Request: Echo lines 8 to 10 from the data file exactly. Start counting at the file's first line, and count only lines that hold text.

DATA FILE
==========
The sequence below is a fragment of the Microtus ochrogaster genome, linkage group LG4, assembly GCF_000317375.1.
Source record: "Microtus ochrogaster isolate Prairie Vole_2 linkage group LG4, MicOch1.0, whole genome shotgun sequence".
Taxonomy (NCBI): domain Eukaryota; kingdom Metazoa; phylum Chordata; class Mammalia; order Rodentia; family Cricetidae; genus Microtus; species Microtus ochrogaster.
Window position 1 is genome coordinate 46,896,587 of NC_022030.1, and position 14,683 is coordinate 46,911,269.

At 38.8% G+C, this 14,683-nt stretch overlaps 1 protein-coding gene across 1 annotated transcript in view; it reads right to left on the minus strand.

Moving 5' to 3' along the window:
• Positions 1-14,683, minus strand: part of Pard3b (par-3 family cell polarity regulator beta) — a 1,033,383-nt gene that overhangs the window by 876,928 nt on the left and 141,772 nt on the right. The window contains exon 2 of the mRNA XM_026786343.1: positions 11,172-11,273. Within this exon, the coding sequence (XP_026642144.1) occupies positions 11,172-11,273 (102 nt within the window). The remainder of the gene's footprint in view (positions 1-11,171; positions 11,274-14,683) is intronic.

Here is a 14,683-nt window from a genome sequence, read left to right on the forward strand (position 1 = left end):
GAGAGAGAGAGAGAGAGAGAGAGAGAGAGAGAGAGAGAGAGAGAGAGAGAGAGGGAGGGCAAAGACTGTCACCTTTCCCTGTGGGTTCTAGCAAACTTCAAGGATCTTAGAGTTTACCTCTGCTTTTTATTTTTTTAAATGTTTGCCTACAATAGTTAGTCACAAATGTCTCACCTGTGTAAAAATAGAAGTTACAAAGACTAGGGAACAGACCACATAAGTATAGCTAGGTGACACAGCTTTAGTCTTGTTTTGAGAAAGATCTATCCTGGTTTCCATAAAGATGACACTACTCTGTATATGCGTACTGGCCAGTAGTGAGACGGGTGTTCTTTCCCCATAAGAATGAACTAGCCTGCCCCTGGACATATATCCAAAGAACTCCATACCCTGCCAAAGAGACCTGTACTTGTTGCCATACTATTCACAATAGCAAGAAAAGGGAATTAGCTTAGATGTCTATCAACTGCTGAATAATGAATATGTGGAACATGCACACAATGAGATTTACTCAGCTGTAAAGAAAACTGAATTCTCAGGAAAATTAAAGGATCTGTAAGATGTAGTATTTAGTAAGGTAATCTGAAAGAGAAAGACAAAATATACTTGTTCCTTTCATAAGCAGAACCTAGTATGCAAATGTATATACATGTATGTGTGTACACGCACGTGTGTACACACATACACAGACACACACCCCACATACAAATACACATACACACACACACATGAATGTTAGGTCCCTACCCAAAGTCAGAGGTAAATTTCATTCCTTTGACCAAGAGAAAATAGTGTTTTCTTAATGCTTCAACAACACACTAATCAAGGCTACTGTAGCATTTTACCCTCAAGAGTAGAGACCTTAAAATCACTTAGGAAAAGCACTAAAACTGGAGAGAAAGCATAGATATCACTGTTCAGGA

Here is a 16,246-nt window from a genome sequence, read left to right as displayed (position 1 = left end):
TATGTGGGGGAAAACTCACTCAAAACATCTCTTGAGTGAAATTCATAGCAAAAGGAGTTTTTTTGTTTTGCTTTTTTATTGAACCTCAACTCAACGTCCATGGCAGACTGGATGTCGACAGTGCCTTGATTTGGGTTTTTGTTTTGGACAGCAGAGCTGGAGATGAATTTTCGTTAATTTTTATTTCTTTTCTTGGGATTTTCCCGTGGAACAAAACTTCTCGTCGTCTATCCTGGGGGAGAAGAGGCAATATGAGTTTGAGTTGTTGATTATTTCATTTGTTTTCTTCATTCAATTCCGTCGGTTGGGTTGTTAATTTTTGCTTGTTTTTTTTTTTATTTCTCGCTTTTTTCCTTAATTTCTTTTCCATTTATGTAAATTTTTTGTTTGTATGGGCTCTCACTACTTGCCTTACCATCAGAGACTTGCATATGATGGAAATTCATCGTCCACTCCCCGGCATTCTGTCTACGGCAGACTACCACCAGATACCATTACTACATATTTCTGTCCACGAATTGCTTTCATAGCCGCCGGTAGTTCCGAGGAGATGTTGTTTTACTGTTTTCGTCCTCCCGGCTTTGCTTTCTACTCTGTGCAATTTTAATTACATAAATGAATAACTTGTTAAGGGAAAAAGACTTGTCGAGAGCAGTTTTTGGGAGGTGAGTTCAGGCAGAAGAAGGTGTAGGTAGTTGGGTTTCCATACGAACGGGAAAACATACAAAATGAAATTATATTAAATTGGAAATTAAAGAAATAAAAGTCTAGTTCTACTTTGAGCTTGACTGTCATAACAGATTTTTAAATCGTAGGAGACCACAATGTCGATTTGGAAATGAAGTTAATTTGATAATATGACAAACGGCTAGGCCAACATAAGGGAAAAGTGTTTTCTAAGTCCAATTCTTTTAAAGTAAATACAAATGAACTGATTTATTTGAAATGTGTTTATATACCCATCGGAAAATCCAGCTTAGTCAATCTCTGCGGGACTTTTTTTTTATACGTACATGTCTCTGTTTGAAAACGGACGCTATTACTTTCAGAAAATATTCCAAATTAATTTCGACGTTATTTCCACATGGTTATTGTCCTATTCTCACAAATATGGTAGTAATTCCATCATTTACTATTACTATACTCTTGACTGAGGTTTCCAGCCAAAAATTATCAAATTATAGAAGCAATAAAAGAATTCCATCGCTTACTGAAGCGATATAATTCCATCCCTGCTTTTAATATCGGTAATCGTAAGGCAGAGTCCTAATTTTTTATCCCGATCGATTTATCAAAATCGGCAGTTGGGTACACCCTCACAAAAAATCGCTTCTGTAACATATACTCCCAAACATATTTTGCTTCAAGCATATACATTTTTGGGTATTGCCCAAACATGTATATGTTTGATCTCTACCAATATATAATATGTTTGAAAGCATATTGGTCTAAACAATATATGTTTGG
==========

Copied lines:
Here is a 14,683-nt window from a genome sequence, read left to right on the forward strand (position 1 = left end):
GAGAGAGAGAGAGAGAGAGAGAGAGAGAGAGAGAGAGAGAGAGAGAGAGAGAGGGAGGGCAAAGACTGTCACCTTTCCCTGTGGGTTCTAGCAAACTTCAAGGATCTTAGAGTTTACCTCTGCTTTTTATTTTTTTAAATGTTTGCCTACAATAGTTAGTCACAAATGTCTCACCTGTGTAAAAATAGAAGTTACAAAGACTAGGGAACAGACCACATAAGTATAGCTAGGTGACACAGCTTTAGTCTTGTTTTGAGAAAGATCTATCCTGGTTTCCATAAAGATGACACTACTCTGTATATGCGTACTGGCCAGTAGTGAGACGGGTGTTCTTTCCCCATAAGAATGAACTAGCCTGCCCCTGGACATATATCCAAAGAACTCCATACCCTGCCAAAGAGACCTGTACTTGTTGCCATACTATTCACAATAGCAAGAAAAGGGAATTAGCTTAGATGTCTATCAACTGCTGAATAATGAATATGTGGAACATGCACACAATGAGATTTACTCAGCTGTAAAGAAAACTGAATTCTCAGGAAAATTAAAGGATCTGTAAGATGTAGTATTTAGTAAGGTAATCTGAAAGAGAAAGACAAAATATACTTGTTCCTTTCATAAGCAGAACCTAGTATGCAAATGTATATACATGTATGTGTGTACACGCACGTGTGTACACACATACACAGACACACACCCCACATACAAATACACATACACACACACACATGAATGTTAGGTCCCTACCCAAAGTCAGAGGTAAATTTCATTCCTTTGACCAAGAGAAAATAGTGTTTTCTTAATGCTTCAACAACACACTAATCAAGGCTACTGTAGCATTTTACCCTCAAGAGTAGAGACCTTAAAATCACTTAGGAAAAGCACTAAAACTGGAGAGAAAGCATAGATATCACTGTTCAGGA

Here is a 16,246-nt window from a genome sequence, read left to right as displayed (position 1 = left end):